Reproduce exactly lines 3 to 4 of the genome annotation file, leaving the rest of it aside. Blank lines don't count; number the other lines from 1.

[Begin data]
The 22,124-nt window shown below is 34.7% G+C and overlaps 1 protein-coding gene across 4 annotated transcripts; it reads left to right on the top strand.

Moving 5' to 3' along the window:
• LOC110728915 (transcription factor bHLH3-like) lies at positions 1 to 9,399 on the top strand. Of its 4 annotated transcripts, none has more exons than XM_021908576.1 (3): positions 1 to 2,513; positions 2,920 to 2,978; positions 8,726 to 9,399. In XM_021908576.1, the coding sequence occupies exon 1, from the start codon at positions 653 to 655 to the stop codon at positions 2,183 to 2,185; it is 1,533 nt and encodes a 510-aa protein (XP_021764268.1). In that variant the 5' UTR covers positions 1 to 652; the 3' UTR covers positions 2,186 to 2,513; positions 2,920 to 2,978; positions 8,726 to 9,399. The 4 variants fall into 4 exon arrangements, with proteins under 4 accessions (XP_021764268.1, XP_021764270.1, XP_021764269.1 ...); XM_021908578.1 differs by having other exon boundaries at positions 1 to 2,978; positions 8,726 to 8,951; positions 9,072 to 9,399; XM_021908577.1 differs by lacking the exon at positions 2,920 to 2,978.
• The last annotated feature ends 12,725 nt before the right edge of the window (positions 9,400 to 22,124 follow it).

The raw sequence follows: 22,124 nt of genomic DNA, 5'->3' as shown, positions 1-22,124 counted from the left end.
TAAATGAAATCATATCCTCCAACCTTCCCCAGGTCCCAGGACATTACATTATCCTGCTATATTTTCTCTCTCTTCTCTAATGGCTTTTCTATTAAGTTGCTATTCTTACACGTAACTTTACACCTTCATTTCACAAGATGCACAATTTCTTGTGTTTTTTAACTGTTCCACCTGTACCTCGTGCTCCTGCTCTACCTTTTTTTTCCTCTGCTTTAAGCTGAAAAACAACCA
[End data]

• LOC110728915 (transcription factor bHLH3-like) lies at positions 1 to 9,399 on the top strand. Of its 4 annotated transcripts, none has more exons than XM_021908576.1 (3): positions 1 to 2,513; positions 2,920 to 2,978; positions 8,726 to 9,399. In XM_021908576.1, the coding sequence occupies exon 1, from the start codon at positions 653 to 655 to the stop codon at positions 2,183 to 2,185; it is 1,533 nt and encodes a 510-aa protein (XP_021764268.1). In that variant the 5' UTR covers positions 1 to 652; the 3' UTR covers positions 2,186 to 2,513; positions 2,920 to 2,978; positions 8,726 to 9,399. The 4 variants fall into 4 exon arrangements, with proteins under 4 accessions (XP_021764268.1, XP_021764270.1, XP_021764269.1 ...); XM_021908578.1 differs by having other exon boundaries at positions 1 to 2,978; positions 8,726 to 8,951; positions 9,072 to 9,399; XM_021908577.1 differs by lacking the exon at positions 2,920 to 2,978.
• The last annotated feature ends 12,725 nt before the right edge of the window (positions 9,400 to 22,124 follow it).